Advertisement

Home / Opinion / Better treatment

Better treatment

Readers' Speak: International Nurses Day; Atmanirbhar Bharat and being vocal and local; Nirav Modi, Vijay Mallya and Mehul Choksi cases
This year, International Nurses Day — it was observed on May 12 — was of special significance on account of the brave and relentless battle that nurses, as part of the medical fraternity, have waged against Covid-19.
This year, International Nurses Day — it was observed on May 12 — was of special significance on account of the brave and relentless battle that nurses, as part of the medical fraternity, have waged against Covid-19.
File picture

The Telegraph   |   Published 14.05.20, 11:19 PM

Sir — This year, International Nurses Day — it was observed on May 12 — was of special significance on account of the brave and relentless battle that nurses, as part of the medical fraternity, have waged against Covid-19. Yet the condition of nurses in the country hardly looks promising. A recent report by the World Health Organization revealed that India is set to face the biggest shortage of nurses in the world, after Bangladesh, amid the ongoing crisis. This is only going to add to the pressure that they already bear. The least that can be done in this situation is to provide them with better training programmes and more respect.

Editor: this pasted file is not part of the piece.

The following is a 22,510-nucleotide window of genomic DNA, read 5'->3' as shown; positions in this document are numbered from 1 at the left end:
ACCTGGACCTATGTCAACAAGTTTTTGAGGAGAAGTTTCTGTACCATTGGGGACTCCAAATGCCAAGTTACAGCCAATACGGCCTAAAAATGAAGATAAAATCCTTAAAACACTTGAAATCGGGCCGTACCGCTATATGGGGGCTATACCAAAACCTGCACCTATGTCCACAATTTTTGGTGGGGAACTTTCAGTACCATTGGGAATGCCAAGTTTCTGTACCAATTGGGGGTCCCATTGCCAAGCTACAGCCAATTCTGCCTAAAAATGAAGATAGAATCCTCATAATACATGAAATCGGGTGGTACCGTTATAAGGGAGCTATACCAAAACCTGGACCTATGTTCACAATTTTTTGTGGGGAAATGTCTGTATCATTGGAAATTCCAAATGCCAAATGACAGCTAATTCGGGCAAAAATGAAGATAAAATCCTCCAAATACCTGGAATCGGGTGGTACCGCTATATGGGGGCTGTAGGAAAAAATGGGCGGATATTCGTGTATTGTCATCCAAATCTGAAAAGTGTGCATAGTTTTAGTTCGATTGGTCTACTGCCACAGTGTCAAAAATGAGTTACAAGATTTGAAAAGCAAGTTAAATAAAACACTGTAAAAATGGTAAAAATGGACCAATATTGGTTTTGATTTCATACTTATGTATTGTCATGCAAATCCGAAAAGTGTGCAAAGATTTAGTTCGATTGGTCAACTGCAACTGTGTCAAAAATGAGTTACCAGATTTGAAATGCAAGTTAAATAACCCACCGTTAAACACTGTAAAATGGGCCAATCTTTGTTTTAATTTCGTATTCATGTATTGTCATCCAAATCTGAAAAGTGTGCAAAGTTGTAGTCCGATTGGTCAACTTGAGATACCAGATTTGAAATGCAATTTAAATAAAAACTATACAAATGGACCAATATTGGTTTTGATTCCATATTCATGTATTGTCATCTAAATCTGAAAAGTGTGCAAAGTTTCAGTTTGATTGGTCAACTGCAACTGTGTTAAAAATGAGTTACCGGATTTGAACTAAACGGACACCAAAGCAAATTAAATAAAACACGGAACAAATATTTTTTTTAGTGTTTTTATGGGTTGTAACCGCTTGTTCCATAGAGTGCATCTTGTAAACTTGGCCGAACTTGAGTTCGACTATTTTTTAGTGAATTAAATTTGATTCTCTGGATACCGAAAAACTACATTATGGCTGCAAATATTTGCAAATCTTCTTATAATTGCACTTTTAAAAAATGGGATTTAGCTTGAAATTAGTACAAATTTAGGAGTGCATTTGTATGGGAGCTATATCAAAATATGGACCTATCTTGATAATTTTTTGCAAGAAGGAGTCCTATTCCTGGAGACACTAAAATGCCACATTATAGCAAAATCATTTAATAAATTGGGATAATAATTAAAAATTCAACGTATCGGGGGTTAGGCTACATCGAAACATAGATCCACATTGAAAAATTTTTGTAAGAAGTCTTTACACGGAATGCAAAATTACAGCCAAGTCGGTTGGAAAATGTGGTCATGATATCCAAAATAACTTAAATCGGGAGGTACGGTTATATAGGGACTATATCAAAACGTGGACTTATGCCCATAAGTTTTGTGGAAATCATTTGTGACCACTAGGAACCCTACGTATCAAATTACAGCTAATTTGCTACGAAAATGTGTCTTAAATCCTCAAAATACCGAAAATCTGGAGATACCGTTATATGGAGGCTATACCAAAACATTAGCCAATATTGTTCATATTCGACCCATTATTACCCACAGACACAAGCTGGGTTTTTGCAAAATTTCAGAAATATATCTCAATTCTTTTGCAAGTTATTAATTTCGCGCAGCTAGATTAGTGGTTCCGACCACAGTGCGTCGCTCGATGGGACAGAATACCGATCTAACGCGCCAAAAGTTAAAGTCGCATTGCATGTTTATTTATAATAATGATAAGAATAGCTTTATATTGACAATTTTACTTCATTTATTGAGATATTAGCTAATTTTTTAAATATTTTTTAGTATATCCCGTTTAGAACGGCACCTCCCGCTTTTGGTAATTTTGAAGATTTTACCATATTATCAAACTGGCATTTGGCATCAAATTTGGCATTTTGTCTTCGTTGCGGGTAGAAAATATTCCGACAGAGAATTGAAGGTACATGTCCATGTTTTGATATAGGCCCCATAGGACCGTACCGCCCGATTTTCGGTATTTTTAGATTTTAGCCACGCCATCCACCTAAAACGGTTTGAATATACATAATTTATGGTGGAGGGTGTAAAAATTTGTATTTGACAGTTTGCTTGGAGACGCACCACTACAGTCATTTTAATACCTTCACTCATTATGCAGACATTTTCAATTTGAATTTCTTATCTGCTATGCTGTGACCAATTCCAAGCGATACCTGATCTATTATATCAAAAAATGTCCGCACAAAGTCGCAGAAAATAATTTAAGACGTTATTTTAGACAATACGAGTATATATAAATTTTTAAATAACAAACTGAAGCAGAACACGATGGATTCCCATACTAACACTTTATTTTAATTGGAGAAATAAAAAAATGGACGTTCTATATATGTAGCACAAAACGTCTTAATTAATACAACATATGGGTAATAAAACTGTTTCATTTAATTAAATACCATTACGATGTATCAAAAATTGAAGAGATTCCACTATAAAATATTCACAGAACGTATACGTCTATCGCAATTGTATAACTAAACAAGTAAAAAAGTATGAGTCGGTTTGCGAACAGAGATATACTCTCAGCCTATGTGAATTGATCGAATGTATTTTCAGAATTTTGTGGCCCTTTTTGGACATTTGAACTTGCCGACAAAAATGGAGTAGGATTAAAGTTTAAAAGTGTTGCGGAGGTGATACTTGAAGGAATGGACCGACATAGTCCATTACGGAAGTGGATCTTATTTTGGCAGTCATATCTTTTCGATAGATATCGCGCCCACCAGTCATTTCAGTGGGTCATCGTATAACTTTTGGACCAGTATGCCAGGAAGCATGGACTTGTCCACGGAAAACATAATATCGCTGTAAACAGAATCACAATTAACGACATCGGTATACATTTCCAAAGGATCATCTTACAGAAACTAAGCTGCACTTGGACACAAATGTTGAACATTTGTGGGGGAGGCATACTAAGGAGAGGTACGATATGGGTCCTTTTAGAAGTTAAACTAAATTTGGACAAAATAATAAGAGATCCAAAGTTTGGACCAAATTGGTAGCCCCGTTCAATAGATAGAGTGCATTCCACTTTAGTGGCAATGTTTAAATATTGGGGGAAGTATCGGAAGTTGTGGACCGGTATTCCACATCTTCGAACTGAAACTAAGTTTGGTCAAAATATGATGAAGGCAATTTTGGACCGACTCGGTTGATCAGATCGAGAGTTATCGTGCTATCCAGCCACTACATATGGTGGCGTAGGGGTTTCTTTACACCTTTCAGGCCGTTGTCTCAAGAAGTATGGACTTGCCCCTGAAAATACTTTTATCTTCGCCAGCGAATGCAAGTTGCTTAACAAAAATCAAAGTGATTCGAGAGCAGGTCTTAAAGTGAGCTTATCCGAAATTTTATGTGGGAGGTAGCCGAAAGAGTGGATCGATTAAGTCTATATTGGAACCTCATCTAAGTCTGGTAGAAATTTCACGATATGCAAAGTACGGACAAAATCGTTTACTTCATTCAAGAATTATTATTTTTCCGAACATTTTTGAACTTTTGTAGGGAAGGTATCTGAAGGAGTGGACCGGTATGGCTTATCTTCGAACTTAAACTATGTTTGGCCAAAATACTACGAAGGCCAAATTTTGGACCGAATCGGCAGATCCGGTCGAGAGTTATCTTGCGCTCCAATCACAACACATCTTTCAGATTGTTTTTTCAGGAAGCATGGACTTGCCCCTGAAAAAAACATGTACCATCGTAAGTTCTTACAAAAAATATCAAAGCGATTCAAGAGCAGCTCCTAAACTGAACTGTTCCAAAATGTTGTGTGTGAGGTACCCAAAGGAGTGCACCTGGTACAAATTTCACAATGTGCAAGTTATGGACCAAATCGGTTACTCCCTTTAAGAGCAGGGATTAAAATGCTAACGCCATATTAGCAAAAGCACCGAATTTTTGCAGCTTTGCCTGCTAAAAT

Priyadarshini Sen,

Calcutta

Be clear

Sir — In his 33-minute address to the nation, the prime minister, Narendra Modi, was long on lofty goals and short on details. The stimulus package worth Rs 20 lakh crore that he announced well into his speech sounds like a huge amount — not only does it have a big number of zeroes but it also corresponds to 10 per cent of the country’s gross domestic product. But a closer look reveals that a large portion of it — as much as Rs 8.04 lakh crore — is part of the additional liquidity injected into the system by the Reserve Bank of India through various measures over three months. This is besides the financial package of Rs 1.7 lakh crore announced by the finance minister, Nirmala Sitharaman, on March 26.

To the mathematician, the declared amount may be 10 per cent of GDP, but in reality only about 5 per cent remains to be injected. The concerns of the common citizen, however, are barely related to the figures. On the same day, a 21-year-old migrant worker was reported to have collapsed and died in Telangana after walking 300 kilometres on his way to Odisha. So when the prime minister said that “some important decisions will be announced in the economic package for every section”, people naturally expected some atmanirbhar relief packages for the poor and the salaried middle class. Will the measures for migrant workers announced yesterday actually work to their benefit? The main emphasis of Modi’s speech seemed to be the Make in India project, his pet scheme which has been a non-starter from the beginning. The prime minister would have done well to clarify the details of this new scheme himself rather than making the people of the country wait for the finance minister’s speech.